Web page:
Researchers are discovering that IQ is impacted in its neonatal and natal delivery stages. The fetal brain develops dramatically as structures and connections form, providing the foundation for all future development. The fetal environment plays a critical role in these early neural processes, for better or for worse. Scientists now know that exposure to maternal stress can sometimes have deleterious effects on the fetus, depending on the cause, timing, duration, and intensity of stress. Fortunately, postnatal interventions, such as a secure parent-infant bond and an enriched environment, can buffer the potential negative consequences.
Examine the factors carefully and you’ll discover multiple ways you can biggie-up the brains of the next generation.
- Full Term - Babies delivered at 40+ weeks have an average 4.9 points higher IQ than premature infants. “the longer a baby stays in its mother’s womb, the better, when it comes to better overall health as well as increased brain development. This goes for even full term infants (37-41 weeks), where the extra time can make a big difference in developing better academic skills later on.
- Pregnant women who exercise 30 minutes a day can increase their baby’s IQ by 8 points, claims researchers.
- Omega 3 - Adding Omega 3 into Mom’s bloodstream will add 7.55 points to their Verbal IQ.
- Expectant mothers who received iodine supplementation in geographical areas that had inadequate iodine in the diet elevated their children’s IQs by 12.45 IQ points.
- In addition, it should be noted that throughout all stages of the pregnancy, development of the fetal brain remains vulnerable to a number of factors including the physical and emotional being of the mother, as well as the environment.
While brain development stages begin from the first week and continue to the 40th week, the actual organ does not begin to form until the third week of gestation. By the end of the first month the three brain sections (the forebrain, middle brain and hind brain) begin to develop, along with the optic nerve. By the sixth week, one is able to detect the formation of the brain hemispheres as well as some wave activity. This is also when the neural tube (precursor of the spinal column) also closes.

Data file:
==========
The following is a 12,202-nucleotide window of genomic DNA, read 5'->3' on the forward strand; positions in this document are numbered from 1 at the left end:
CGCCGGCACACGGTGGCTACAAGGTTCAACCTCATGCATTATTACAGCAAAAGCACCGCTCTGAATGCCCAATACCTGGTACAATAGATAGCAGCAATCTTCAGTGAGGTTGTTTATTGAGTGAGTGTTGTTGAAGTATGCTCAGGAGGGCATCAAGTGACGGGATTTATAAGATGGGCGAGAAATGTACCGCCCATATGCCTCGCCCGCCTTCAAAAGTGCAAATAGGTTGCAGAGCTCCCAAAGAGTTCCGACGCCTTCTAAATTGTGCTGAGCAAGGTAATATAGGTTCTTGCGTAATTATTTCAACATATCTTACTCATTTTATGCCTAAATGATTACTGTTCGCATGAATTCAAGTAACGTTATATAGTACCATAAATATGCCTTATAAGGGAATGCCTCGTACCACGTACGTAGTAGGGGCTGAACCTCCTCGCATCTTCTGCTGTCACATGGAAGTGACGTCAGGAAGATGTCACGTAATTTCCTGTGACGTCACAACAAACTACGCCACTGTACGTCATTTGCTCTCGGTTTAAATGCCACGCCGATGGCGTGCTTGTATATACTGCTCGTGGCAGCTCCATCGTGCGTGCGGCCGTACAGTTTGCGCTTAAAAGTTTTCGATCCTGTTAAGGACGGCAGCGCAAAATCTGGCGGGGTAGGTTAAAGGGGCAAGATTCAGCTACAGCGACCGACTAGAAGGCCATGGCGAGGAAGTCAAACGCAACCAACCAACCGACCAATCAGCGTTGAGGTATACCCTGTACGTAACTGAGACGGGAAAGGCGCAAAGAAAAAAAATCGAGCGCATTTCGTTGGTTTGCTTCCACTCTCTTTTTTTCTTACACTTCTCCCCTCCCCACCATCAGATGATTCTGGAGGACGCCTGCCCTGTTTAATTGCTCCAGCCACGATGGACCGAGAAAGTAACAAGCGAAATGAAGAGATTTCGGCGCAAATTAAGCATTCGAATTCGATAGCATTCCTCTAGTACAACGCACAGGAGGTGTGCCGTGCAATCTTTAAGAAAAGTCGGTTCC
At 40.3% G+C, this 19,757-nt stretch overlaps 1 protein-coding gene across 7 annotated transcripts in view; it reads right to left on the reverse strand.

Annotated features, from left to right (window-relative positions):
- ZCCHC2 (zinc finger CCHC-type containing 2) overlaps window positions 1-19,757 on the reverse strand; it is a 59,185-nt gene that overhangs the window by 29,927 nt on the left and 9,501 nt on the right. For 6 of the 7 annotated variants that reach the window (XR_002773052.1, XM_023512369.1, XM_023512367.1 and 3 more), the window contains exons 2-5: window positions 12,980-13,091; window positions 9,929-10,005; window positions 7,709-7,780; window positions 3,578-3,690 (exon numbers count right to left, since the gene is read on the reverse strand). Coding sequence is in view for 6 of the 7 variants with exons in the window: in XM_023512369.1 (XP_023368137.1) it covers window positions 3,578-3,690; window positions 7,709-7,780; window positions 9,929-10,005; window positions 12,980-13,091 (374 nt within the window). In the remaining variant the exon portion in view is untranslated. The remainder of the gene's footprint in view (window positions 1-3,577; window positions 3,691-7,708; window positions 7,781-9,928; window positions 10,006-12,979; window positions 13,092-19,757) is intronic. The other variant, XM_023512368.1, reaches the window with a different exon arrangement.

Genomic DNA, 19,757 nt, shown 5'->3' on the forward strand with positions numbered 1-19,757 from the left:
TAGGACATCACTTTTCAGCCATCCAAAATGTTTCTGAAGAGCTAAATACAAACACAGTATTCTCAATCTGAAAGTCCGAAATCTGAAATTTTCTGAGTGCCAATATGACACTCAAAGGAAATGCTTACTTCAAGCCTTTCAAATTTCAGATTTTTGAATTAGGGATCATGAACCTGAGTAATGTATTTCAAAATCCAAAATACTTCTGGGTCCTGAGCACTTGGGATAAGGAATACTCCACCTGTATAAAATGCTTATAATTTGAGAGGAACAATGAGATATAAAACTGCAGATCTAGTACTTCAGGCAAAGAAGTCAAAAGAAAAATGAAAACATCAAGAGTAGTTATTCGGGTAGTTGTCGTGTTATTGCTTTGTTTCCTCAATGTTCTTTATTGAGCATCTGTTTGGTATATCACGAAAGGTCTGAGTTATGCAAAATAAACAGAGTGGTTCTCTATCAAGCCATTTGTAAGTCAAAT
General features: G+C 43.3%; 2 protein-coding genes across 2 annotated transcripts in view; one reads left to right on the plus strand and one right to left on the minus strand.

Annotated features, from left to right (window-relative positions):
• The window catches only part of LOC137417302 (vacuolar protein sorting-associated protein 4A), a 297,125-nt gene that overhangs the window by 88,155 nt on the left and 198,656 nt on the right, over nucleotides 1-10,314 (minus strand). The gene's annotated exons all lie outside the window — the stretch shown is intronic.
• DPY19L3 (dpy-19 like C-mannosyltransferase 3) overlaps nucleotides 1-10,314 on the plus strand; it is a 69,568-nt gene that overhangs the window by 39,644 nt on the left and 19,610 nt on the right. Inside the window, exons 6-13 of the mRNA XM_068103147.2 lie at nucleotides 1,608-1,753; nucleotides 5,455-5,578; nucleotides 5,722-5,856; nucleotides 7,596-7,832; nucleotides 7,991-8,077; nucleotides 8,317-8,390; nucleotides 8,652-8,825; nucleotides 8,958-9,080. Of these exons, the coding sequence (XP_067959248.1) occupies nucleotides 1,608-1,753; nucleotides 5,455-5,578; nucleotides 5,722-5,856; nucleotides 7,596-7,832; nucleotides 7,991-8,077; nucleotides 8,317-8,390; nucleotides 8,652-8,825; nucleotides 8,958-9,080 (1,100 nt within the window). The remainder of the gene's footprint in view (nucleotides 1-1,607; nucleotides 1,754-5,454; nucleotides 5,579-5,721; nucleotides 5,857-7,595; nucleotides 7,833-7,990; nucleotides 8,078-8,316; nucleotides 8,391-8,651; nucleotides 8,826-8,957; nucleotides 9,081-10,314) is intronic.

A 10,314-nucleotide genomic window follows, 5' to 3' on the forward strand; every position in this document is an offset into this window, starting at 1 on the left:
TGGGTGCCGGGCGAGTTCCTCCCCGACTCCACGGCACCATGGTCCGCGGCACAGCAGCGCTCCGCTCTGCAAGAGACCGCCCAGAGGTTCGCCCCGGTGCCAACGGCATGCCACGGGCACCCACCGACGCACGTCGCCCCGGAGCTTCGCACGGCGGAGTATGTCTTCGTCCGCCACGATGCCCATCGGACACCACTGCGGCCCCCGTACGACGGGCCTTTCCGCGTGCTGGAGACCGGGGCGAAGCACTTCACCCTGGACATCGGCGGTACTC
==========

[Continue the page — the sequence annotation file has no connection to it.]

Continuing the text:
By the seventh week, the brain is shown to grow at a rapid rate and by the tenth week it forms 250,000 neurons per minute. At birth it will contain approximately 100 billion neurons. However, from the third to sixth month, the brain, itself, remains relatively small compared to it size and shape at delivery time. By the 19th week of the pregnancy, the brain becomes capable of forming millions of motor neurons, allowing the fetus to move its muscles voluntarily, and there is further growth of the fore brain separating it into the left and right cerebral hemispheres.
During the 20th week, the nerve cells create complex connections and sensory perception with the brain and the entire body. This development carries on until the age of 5 or 6.
By the 24th week, the brain begins to regulate all the body’s functions and heightens its senses, and completes all phases of its development during the third trimester (week 29-41).
Good overall nutrition is key to healthy brain development before birth.
Studies have been done on activities such as listening to music, meditating or doing yoga during pregnancy to promote fetal brain development in the womb.
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Dr Unnati Chavda
(Promoting pregnancy wellness)